Your mind will always wander at some point. No worries. Refocus on your breath. Here are some tips to help you focus on the breath: you can (i) count your breath as mentioned above; (ii) use a reminder such as “I breathe in” on your inhale, “I breathe out” on your exhale (technique from Thich Nhat Hanh); (iii) use a mantra of your choosing such as “Nam Myoho” on your inhale, “Renge Kyo” on your exhale or “Nam Myoho Renge Kyo” on your inhale/exhale; and (iv) use a gesture like making a fist on your breath-out and opening your hand on your breath-in. With time you will not need to control the breath. The breath will “breathe you” as we say in Zen. Breathing with the focus on the breath helps bring more consciousness in you. It is called conscious breathing that helps shift your mind. By focusing on the breath try to remain neutral with what your senses register. Be like a new born who cannot yet identify with anything around her because the brain has not been “shaped” yet – nothing makes sense, except the breath. If you hear the rain, just listen to the raindrops as if it were the first time ever. Know that with time in that inner space, you connect with your higher Self. And in that space is emptiness. As Zen master Su Bong (Kwan Um School of Zen) explains: “Human beings’ empty is: you and this world are separate. Buddha’s empty means: empty is not empty, empty is clear. In this, clear has everything. It has you, me, God, Buddha, dog, cat, tree, man, woman, good, bad, like and dislike, because everything is clear.” Clear mind means, then, to understand Oneness and be in it, in the Now.
Posture and surrounding
If you practice this technique on a regular basis, you will reach a point where you will naturally make time and space in your schedule to finally sit and meditate. For how long? It is up to you: start with 5 minutes and go up to 20 or more! In sitting meditation, your body can actually rest physically while being active internally for many benefits: regenerate cells, raise your vibration, balance energies in you, bring in more consciousness and expand your energy field, etc. – all of which is amplified by the breath.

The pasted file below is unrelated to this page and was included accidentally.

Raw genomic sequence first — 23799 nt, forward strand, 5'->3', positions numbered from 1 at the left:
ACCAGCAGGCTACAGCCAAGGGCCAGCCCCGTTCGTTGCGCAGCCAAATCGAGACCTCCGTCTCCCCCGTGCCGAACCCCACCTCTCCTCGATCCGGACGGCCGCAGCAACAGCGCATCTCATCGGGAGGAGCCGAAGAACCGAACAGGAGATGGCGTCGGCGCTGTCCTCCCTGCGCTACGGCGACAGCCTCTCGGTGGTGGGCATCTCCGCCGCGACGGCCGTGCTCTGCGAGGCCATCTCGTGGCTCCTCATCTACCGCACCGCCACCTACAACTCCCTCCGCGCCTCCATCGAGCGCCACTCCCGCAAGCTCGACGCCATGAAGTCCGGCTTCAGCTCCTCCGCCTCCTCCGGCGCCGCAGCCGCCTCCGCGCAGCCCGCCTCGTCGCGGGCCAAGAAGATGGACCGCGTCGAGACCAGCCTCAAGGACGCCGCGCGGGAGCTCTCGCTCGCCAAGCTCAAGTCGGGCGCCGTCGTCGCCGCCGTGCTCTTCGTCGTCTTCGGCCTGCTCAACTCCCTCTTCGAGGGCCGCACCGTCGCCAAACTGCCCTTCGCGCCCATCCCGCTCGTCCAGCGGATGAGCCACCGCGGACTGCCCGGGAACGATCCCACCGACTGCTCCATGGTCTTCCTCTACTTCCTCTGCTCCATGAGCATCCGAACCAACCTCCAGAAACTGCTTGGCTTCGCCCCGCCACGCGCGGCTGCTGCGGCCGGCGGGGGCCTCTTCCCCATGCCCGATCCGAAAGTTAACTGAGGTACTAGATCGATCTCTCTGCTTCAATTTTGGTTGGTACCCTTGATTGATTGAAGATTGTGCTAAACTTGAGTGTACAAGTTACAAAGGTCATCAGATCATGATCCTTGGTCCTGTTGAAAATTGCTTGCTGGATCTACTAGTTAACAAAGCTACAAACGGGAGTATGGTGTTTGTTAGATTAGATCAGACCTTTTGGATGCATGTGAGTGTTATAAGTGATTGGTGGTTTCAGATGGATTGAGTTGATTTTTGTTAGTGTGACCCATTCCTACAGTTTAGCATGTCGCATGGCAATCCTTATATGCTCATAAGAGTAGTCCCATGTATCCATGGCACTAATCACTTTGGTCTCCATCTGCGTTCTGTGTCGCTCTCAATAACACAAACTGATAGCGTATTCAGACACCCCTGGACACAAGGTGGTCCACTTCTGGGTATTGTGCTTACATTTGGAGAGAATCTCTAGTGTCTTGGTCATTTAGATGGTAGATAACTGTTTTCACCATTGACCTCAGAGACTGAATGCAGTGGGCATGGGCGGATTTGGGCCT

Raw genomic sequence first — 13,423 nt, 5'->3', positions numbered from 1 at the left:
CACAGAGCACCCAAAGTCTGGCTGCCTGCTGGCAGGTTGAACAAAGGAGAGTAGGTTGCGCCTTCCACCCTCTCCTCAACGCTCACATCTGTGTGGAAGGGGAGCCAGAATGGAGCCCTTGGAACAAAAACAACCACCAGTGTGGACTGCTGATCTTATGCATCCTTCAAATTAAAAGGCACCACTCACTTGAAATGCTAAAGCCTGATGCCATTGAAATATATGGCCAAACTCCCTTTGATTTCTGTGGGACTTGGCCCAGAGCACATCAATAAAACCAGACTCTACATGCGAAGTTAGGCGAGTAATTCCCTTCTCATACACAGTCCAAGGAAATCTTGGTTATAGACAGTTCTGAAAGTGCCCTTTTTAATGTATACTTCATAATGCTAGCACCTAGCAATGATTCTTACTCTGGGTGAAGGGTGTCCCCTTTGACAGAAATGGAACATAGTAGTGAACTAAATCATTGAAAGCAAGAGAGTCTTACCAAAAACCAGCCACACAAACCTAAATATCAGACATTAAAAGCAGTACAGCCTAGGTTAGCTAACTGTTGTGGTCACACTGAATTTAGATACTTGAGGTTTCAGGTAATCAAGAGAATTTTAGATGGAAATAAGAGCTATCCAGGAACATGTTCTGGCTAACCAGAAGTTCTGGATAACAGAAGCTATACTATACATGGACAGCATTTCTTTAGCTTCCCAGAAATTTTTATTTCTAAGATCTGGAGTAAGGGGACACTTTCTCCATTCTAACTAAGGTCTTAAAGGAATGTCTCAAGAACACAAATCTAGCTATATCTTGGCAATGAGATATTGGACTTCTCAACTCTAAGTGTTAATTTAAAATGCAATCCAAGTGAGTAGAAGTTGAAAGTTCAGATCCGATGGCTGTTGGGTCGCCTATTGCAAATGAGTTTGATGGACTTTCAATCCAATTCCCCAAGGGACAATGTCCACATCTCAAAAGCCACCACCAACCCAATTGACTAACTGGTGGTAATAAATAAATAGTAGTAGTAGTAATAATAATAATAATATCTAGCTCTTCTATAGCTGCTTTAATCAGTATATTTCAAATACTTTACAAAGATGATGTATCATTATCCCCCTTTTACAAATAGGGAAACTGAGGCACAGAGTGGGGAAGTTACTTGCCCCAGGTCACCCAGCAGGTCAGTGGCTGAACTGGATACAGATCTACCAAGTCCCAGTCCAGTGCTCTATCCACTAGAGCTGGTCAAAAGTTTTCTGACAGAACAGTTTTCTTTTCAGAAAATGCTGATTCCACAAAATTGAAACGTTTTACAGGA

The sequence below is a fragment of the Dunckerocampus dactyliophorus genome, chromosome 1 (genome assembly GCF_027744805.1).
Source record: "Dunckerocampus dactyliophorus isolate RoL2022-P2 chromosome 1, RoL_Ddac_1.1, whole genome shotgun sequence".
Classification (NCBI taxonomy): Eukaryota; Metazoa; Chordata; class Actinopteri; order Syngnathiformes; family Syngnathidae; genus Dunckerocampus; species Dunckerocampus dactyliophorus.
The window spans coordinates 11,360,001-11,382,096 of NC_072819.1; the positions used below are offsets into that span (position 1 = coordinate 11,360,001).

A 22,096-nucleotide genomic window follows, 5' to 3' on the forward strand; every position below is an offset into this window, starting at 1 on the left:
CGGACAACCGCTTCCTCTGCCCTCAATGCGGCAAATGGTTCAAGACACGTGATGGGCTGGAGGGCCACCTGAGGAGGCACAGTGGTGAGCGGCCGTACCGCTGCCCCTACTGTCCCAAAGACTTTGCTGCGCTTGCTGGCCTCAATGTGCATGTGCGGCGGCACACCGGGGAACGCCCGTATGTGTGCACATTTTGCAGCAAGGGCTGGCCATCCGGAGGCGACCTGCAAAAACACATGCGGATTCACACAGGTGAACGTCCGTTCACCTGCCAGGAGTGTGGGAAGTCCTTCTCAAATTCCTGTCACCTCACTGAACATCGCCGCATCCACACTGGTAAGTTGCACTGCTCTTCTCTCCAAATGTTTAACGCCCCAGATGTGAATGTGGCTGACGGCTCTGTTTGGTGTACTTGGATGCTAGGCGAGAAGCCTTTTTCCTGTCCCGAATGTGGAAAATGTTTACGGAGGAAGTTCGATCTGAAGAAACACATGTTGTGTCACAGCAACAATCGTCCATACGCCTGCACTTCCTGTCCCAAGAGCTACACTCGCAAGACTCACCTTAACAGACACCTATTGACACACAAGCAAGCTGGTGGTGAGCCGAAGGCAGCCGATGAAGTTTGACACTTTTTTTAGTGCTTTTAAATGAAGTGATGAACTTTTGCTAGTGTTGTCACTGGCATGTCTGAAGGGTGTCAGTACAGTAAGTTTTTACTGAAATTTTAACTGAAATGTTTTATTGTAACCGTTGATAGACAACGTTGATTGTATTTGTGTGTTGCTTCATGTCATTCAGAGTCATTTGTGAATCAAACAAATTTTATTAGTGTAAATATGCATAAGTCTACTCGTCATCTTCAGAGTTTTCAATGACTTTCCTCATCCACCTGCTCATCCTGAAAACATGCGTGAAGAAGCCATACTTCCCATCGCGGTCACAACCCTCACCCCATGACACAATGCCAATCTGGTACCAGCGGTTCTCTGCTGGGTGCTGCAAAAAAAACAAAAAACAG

Some people may use background music/mantras, candles, incense, etc. While these may be great for generating higher vibrations in your meditation space, you do not need them particularly. Use the music/chanting mantra before meditating as a way to prepare your space. Music may be distracting – you need to focus on your breath and hear your surrounding in order to develop a connection with it (famous Zen samurais were able to distinguish nuances of the wind in the bamboo forest). Meditating in silence “clears” your senses. Candles and incense have symbolic/esoteric functions but are not necessary for a beginner. As for posture, sitting meditation requires a perfect alignment of the three centers of chi in your body (one is below the navel, one is at the heart level, and one is your 3rd eye). This alignment allows better breathing, better flow of energy, and connection with earth and above. Some people close their eyes not to be distracted by outside. I would suggest keeping your eyes half close (and looking straight down in front of you) as you want to avoid drifting into the dream-world and need to connect with reality around you. If you practice that way, it will then be easier to remain mindful during the day no matter what you do.
I sincerely hope that this humble explanation on meditation will help you practice with awareness and better understanding. As I mentioned above, meditation is understood in many ways that may bring confusion to those who are new at it. Try this simple technique and remember that the practice itself is important to help shift your mind. You develop at your own pace. Start your journey now, and enjoy! I will be happy to answer any questions you may have.